Confederations Cup Diary: Curtain call for the Confeds, grunge jazz and cake trains

Getty Images

Confederations Cup final eve brought freebies, free jazz and odd nicknames.

Germany take on Chile on Sunday in a keenly anticipated clash. As Die Mannschaft boss Joachim Low rightly pointed out, these are the two best team to have taken part in this tournament and there are no others who really make much of an argument.

But is this set to be the final final and what will the response be in a fanzone with a difference?



FIFA president Gianni Infantino headed the Confederations Cup closing news conference at St Petersburg's Krestovsky Stadium on Saturday. There were still pre-match briefings from Arturo Vidal, Juan Antonio Pizzi, Julian Draxler and Joachim Low to come, but let's not split hairs.

Infantino was in buoyant mood initially, praising the tournament for not suffering from problems of hooliganism or racism.

Even if that seemed like a pretty low bar to set, it felt like the Swiss was ready to declare we'd all be doing this again in four years' time, somewhere other than 2022 World Cup host Qatar given the problems associated with a June/July tournament in the Middle Eastern country. Not so.

"First of all, the future of the Confederations Cup is the final that will be played tomorrow," Infantino said. "What happens after that is something that, as always in FIFA since I arrived, we will analyse. When we come to a conclusion we will take a decision. At this stage maybe there is not more to say."

Riffing on his controversial expansion of the World Cup, Infantino added: "Maybe we will expand the Confederations Cup to 48 teams. But maybe not."


Competition organisers in St Petersburg have picked a striking location for the city's fan park during this competition.

The complex is overlooked by the stunning Church of the Saviour on Spilled Blood - one of St Petersburg's most iconic landmarks.

Built on the site where Emperor Alexander II was assassinated and with construction completed during the reign of Nicholas II, the church's stunning and intricate spiral towers are a dazzling feature of the city's picturesque skyline.

All in all, not a bad place to grab food and drink and watch the match.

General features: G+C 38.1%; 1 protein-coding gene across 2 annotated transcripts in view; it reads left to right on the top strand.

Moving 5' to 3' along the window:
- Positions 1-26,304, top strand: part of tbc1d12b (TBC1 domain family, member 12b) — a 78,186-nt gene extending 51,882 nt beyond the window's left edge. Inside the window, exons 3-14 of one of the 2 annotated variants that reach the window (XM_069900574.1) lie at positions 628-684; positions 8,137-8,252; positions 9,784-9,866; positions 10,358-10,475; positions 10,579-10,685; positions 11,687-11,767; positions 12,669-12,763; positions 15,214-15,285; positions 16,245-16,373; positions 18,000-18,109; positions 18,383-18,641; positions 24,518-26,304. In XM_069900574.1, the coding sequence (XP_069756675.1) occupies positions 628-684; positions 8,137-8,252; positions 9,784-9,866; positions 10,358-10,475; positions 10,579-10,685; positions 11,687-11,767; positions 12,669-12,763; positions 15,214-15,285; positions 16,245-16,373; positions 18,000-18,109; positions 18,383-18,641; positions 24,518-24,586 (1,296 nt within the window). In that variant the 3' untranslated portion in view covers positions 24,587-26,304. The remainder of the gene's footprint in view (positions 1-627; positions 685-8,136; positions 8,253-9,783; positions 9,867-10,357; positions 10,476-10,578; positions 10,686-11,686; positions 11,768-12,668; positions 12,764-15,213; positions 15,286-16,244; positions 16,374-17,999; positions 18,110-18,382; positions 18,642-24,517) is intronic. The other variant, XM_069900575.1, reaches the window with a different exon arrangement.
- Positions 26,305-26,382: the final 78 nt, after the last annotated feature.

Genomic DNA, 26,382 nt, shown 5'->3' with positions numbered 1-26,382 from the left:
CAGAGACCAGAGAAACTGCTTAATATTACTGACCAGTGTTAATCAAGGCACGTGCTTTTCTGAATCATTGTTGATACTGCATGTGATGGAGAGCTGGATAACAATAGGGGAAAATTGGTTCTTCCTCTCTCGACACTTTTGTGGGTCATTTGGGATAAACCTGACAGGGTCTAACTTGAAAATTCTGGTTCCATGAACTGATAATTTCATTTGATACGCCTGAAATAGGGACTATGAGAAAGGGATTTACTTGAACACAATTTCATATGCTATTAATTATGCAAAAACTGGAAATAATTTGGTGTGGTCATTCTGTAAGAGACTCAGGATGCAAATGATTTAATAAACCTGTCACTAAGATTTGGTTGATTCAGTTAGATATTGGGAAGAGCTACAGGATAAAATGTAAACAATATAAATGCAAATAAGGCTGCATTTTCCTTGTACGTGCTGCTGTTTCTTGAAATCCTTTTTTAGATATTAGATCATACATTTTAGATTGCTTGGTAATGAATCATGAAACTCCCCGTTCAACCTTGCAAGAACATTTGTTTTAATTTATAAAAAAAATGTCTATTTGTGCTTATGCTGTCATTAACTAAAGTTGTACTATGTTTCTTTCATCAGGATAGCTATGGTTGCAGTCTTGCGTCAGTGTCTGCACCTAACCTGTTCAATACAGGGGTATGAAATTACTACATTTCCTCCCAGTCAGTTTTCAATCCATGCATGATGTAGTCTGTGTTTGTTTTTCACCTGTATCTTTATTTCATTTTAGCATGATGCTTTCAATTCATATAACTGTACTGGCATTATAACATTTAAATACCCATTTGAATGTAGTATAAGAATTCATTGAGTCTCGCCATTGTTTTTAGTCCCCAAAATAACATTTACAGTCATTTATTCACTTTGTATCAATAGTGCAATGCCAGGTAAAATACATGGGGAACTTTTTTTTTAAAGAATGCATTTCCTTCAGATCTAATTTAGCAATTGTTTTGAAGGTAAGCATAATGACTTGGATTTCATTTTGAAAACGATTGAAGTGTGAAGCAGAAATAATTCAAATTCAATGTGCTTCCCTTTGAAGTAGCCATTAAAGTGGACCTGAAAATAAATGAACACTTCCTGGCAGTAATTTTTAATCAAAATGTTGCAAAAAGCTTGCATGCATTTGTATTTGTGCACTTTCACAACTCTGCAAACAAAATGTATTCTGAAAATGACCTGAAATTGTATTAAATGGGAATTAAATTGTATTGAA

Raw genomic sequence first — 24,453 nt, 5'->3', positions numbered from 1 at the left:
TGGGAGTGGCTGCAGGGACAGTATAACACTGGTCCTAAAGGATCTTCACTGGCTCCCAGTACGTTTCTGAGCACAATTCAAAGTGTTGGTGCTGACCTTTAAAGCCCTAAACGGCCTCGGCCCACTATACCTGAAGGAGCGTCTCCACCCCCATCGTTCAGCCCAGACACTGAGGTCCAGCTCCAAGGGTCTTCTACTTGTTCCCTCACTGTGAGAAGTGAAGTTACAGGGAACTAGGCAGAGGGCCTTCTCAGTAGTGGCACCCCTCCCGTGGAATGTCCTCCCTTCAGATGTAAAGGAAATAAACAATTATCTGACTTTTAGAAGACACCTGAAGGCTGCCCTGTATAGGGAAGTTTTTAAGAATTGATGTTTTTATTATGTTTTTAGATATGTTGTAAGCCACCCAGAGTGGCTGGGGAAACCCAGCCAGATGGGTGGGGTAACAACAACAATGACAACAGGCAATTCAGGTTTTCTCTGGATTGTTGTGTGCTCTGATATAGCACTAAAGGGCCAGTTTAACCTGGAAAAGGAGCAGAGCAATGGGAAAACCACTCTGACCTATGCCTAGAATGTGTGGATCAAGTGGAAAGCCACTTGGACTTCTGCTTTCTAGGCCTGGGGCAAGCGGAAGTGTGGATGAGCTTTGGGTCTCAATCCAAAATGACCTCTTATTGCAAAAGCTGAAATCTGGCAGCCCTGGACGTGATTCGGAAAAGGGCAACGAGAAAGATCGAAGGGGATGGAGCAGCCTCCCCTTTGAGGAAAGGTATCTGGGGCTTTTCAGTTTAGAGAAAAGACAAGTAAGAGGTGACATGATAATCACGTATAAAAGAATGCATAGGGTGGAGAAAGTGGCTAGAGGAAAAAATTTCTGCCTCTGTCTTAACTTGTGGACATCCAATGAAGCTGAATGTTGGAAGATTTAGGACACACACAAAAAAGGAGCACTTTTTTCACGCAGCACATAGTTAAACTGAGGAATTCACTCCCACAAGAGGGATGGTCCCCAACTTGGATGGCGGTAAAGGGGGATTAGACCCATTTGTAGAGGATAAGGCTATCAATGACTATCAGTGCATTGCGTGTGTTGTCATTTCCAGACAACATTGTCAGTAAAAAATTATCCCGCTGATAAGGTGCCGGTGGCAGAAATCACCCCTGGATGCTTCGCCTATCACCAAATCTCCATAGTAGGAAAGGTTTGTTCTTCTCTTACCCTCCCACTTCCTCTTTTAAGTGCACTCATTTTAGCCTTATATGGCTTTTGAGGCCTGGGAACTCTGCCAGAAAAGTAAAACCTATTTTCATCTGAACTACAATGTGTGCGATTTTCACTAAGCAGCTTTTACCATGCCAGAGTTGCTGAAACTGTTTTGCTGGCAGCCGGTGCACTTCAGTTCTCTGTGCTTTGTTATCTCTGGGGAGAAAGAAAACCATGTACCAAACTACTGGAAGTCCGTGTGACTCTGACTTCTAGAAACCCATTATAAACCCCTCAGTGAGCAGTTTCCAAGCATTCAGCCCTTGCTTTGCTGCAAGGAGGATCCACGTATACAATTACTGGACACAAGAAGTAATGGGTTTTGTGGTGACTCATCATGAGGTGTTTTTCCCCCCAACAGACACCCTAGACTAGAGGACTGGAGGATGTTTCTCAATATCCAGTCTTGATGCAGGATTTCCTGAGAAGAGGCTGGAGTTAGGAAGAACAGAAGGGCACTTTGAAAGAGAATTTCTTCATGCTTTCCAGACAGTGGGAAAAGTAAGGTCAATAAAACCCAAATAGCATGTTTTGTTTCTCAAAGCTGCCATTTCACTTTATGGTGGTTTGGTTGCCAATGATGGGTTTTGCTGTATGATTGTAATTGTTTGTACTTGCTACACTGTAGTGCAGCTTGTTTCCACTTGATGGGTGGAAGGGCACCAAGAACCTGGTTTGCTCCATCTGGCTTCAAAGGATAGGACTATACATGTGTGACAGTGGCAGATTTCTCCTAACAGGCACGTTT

The fanzone has all the features we've come to expect, including a sprawling stage area with a big screen.

The band playing on Friday night might have unveiled their calling card or just thought it was time to let it all hang out before a sparse crowd.

Either way, leave it to Confederations Cup 2017 to bring you one of the more unusual takes on Nirvana's seminal grunge anthem 'Smells Like Teen Spirt' that you're ever likely to hear.


Following the final news conference and the Chile one after it but before Germany's later on Saturday, the media centre at Krestovsky Stadium staged a meet-and-greet with delegations from the seven World Cup host cities who have not staged Confederations Cup matches.

Representatives from Kaliningrad, Nizhny Novgorod, Volgograd, Samara, Saransk, Rostov and Yekaterinburg all lined up to wax lyrical about their wonderful cities and their shiny new stadiums, completed or otherwise.

But gleaning such information was soon a secondary concern to most journalists when it became clear free stuff was on the agenda. Most cities were dishing out the obligatory notepads and pens but a special mention should go to Nizhny Novgorod, who threw in a sleeping mask, a pair of slippers, a drawstring bag and a baseball cap reminding us of our occupation. Marvellous.


While running through his list of what Russia 2017 has done so incredibly well, the entirely unbiased chief executive of the organising committee Alexei Sorokin had to admit the native population had left him stumped.

Fans have been delighted by trains providing free transport between competition venues, although these have been given a nickname that leaves Sorokin perplexed.

"The fans call them 'plushki' in Russia, which is a small cake," he explained. "I have no idea why. The etymology is obscure."

Sorokin is not the only one.